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Top 5 Problematic Characters

Copy of Top 5 Wednesday Banner

GUESS WHAT DAY IT IS.

Every Wednesday at work, I just send this camel to my coworkers all day. ALL DAY. I’m a walking meme and I’m okay with that being my work persona. It’s neato. One day I’ll develop a sense of professionalism. One day.

Today’s topic is problematic characters – ones that are honestly pretty awful people but you can’t help but like. Hoo boy do I have a few. My brain says ‘No they’re terrible!’ but my heart says ‘ba-bump’.

If you’d like to participate in T5W, you can do so here.


5. The Dragon from Uprooted by Naomi Novik

UprootedThis character is such a weird character and if I met him in real life I feel like I’d make a point to avoid him. There are so many things wrong with this guy. He steals away a young girl from towns every so often, he makes them work, he’s a jackass to the main character, he’s arrogant. So many issues, so many things that would make real-life be go ‘nope’.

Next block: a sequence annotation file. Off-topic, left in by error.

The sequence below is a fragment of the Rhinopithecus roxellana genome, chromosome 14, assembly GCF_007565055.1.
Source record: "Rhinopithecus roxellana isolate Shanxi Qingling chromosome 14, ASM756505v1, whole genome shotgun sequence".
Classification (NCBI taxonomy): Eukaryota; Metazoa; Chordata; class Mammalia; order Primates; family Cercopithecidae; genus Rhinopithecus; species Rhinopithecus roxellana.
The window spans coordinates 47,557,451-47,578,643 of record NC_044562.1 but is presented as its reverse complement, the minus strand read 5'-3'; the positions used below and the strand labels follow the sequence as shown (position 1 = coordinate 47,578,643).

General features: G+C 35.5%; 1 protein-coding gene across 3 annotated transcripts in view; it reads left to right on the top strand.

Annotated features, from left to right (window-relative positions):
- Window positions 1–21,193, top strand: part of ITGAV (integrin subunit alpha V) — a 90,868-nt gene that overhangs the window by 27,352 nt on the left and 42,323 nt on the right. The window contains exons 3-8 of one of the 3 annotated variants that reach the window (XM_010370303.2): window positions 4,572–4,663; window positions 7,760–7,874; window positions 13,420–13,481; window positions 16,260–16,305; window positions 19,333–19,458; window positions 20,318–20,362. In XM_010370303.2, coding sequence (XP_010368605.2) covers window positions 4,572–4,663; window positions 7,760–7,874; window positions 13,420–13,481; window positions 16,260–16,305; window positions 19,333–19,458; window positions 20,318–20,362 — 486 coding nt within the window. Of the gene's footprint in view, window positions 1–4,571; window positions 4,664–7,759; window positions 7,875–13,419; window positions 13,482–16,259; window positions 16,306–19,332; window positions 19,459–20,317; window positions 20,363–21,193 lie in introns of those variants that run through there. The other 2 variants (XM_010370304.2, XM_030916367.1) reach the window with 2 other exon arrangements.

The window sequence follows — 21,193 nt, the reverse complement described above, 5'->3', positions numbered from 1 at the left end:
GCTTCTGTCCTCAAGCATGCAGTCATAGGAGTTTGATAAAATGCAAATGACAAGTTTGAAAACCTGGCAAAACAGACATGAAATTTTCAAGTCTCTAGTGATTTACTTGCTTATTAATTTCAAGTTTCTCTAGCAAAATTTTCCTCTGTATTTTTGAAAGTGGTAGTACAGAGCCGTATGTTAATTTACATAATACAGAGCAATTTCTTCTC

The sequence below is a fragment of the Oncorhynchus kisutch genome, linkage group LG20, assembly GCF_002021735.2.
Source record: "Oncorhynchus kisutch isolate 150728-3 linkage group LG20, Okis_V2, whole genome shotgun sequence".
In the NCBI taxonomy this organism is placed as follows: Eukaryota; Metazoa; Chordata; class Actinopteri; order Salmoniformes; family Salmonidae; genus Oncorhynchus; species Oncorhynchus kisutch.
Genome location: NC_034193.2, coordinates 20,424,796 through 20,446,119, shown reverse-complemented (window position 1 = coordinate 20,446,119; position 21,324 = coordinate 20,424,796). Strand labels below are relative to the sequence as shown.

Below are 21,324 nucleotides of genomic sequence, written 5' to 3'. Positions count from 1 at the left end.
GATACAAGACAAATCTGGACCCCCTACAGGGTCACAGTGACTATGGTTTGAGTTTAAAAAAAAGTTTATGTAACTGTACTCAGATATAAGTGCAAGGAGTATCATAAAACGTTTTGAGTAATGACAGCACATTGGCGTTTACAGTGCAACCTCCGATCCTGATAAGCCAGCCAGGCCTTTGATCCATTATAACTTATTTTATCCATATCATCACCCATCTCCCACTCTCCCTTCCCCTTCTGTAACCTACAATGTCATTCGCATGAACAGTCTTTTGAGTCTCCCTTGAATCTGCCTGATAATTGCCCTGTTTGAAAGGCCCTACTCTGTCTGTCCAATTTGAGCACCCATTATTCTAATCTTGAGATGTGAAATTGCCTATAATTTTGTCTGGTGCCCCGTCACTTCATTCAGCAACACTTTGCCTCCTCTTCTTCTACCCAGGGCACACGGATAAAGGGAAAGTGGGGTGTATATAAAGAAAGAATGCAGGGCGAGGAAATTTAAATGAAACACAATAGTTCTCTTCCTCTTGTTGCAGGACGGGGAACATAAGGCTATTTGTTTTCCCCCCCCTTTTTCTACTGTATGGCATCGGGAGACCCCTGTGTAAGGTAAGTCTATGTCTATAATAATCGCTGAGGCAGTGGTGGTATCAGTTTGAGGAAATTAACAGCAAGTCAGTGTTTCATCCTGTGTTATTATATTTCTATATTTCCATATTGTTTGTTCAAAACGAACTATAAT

But in the book he was one of my favorite characters. sigh.

 

4. Naraku from Inuyasha by Rumiko Takahashi

Image result for narakuThis character is probematic in the sense that he was in love with a woman fifty years ago but since she was a priestess and turned him down, he allowed demons to infiltrate his body and transform him into some evil creature to subtly sabotage what romance she does manage to have and then continue his vengence 50 years later when the dead priestess is brought back to life.

OBSESSED MUCH?!

I love Naraku. He’s such a butt. And his theme music is always ‘dung dung dung duuuuung’. because he’s dung. ๐Ÿ˜€

3. Levi from Attack on Titan by Hajime Isayama

Attack on Titan, Volume 14Levi is one of the lead characters in the surveys corps. He’s an ass. He’s obsessive-compulsive when it comes to making his team clean, he’s ruthless when it comes to getting what he wants. He’s willing to proceed with plans that could potentially risk more lives than necessary. He’ll punch whoever in the face without hesitation.

But at the same time, he had a strong sense of right and wrong and everything he does that is wrong has an underlying end goal of something that is right. So I guess… not? so? awful? Maybe?

2. The Darkling from Shadow and Bone by Leigh Bardugo